4. Remember that not everyone who stays home from marches and activism does so because they want to or because they don’t care. Many people have anxiety, depression, an illness, or a disability that makes it difficult if not impossible to leave their home, to march, or to be around that many people. Don’t shame people for engaging with politics and activism differently than you do.
  5. Contact the White House to encourage them to restore information on disability policies to their website. When President Trump took office, his administration (in a fairly normal move) revamped the website. What is not normal is that they removed any mention of disability from the policies section.

That’s Not How This Works Gilmore Girls

I’m a fan of Gilmore Girls. I started watching it back when it was still coming out, when I was just a little junior high girl who thought it was maybe an accurate representation of what grown up life was like (lol). So I was pretty excited for the new mini-series, and devoured it in a single day. Like most reboots, there’s good and bad to it, but I want to focus specifically on something that as an adult with more experience I now KNOW is not how the world works. Not even a little bit, not at all.

This mini-series of Gilmore Girls is the first time that the show portrays therapy (despite the fact that basically every character ever seen could have used a heaping helping of it from the opening sequence). I am pretty gunshy of media representations of therapy no matter what, but I have to say that I was particularly disappointed in this one because it a. had the potential to show a really positive therapy experience to a great number of people and b. broke some very fundamental rules of therapy without a thought, creating a misleading portrayal of therapy that (I think) could easily scare young viewers or viewers with no experience in therapy away from pursuing help if they have a mental illness or are simply struggling.

The first thing that concerned me was that we saw multiple therapy sessions, and never once did the therapist offer any actual suggestions of what Emily and Lorelai could do to repair their relationship, or of skills that Lorelai could use in her own life. Nearly every time we saw her she just smiled and nodded or said that time was up. The sessions between Emily and Lorelai appeared to consist of sitting in silence for an hour. Now I know that it’s not unheard of for clients to be reticent, and for there to be a lot of silence, but most therapists will do more than just sit there. They ask questions. They suggest interpretations of different events. They give actual concrete ideas of how to handle your emotions and things to do so that your emotions start to feel better. I’ve found it a common misunderstanding that going to therapy is just paying someone to listen to you. Sure, that’s part of it, but that greatly underestimates all the work that a therapist actually does.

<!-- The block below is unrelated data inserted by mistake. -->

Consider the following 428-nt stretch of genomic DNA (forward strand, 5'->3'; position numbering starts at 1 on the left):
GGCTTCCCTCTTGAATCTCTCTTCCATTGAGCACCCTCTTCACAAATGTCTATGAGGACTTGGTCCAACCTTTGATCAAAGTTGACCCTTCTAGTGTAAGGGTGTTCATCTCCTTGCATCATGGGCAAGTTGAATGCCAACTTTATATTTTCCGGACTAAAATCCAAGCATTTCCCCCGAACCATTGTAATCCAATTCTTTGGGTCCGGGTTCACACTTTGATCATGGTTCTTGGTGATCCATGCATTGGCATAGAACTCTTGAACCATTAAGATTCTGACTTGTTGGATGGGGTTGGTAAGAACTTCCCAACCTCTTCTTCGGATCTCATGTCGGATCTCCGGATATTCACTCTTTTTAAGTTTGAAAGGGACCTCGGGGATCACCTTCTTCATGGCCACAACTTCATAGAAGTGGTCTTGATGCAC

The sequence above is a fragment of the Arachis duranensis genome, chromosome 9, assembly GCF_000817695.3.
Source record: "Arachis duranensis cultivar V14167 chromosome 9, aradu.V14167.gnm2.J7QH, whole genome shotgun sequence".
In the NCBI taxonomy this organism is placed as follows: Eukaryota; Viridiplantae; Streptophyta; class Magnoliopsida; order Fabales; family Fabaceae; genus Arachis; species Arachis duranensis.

I’m sure there are therapists out there who don’t do much, but if you find a half decent one, they will be doing actual WORK. They will help you create images to understand your emotions better. They will help you draw connections between different events in your life and your current behaviors. They will give you strategies for dealing with other people. They will challenge different beliefs that you have which might be leading to unhappiness. They will give suggestions of activities, mantras, exercises, etc. that can help emotions feel less powerful and can calm you. The conviction that therapy is “just talking” is a huge part of the reason people are resistant to it. Why would you waste your time doing that when you can do it with friends or family? But therapy, while it is talk based, is about learning. It teaches you what you’re supposed to actually do outside of therapy. This therapist was the WORST portrayal of a therapist that doesn’t do anything.

Beyond that, when Lorelai and Emily actually did say things, they out and out fought and insulted each other. They were passive aggressive and cruel. No self-respecting therapist would let those behaviors go unchallenged. The point of therapy for any relationship is to create a safer space where nasty behavior like that gets curtailed and you can actually speak civilly to each other to get at real issues. All of the things that Lorelai and Emily said were ripe for further discussion, and the therapist just let them hang there. The show for some reason did not address that this was an AWFUL therapist.

And finally, perhaps worst, was a serious ethical breach that happened in the show without a single note. When the therapist is auditioning for Stars Hollow: The Musical, she sees Lorelai, greets her, and asks Lorelai to put in a good word. NO. NONONO. Therapists are not allowed to acknowledge that they know patients outside of therapy unless the patient acknowledges it first for confidentiality reasons. Not only that, but it’s horrifically unethical to use your position as someone’s therapist (where you have power over them) to ask for favors from them. This therapist should lose their license.

I understand that TV does not perfectly mimic reality, but these are huge problems for the portrayal of therapy on TV, and they are damaging to people’s understanding of what they can expect and their openness to attending therapy. We can do better.